new-york

John Torreano

Feature, Inc.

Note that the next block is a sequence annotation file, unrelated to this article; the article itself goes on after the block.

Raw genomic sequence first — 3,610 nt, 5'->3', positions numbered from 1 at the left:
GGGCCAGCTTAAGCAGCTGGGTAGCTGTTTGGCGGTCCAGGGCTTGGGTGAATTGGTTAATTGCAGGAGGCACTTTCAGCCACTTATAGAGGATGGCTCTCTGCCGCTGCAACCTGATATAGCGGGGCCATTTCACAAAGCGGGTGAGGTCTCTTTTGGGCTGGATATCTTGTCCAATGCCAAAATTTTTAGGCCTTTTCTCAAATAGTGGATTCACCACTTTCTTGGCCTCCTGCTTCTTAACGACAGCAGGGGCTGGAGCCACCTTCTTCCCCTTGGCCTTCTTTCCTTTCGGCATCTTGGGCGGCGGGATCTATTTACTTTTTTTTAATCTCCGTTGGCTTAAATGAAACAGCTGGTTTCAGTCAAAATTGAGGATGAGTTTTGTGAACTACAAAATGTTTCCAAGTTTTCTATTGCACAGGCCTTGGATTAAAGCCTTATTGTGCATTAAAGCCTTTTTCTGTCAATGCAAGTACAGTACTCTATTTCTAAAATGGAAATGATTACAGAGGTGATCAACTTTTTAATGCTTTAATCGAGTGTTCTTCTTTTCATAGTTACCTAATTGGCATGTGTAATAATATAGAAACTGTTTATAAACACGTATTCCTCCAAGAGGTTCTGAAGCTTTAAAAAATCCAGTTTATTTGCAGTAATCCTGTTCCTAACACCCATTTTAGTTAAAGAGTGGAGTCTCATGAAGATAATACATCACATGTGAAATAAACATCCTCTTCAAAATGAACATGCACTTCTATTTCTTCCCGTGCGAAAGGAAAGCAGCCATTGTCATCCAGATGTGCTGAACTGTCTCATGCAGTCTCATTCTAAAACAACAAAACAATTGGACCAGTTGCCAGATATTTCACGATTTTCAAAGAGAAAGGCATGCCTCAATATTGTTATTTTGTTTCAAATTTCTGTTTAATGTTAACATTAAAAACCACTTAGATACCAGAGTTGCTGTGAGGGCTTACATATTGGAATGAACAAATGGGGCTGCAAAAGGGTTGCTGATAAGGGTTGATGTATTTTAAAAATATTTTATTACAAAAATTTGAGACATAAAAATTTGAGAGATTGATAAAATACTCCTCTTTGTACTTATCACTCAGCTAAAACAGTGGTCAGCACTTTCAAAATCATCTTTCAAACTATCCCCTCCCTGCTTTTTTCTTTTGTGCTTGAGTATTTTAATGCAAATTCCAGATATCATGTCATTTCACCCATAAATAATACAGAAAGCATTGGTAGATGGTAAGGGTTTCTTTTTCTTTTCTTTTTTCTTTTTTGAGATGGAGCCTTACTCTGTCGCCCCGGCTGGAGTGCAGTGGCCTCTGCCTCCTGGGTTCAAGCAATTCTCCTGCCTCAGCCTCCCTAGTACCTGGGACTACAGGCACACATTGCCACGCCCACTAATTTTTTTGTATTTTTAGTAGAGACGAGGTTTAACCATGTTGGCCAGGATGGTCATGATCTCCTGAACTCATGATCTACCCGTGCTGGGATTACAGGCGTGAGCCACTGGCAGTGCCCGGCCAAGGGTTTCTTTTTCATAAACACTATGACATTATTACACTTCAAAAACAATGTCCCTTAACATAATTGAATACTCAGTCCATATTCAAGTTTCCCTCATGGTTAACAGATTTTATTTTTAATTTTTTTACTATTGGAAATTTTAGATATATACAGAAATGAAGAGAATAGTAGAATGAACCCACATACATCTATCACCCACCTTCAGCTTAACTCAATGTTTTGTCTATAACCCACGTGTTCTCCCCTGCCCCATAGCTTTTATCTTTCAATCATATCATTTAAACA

If one was to fully appreciate John Torreano’s recent exhibition “Scapes,” it helped to be familiar with the ancient Greek myth of Orion, the hunter, who was immortalized as a constellation by Artemis (sister of Apollo and the object of Orion’s love) after she killed him accidentally. The tragic story informs Orion’s Curtain (all works 2007), the show’s keynote work. A spray painting made directly on the gallery’s foyer wall, Orion’s Curtain was a swirling field of marks inset with wooden balls of various sizes marking the imagined positions of stars, and darkened by touches of charcoal signaling the texture of the sky. In this deceptively decorative manner, the interior of Feature, Inc. was transformed into a luminous celestial realm and the viewer into a heavenly body set adrift within it. These works are thus at once skyscapes and (to use Gerard Manley Hopkins’s term) “inscapes”—that

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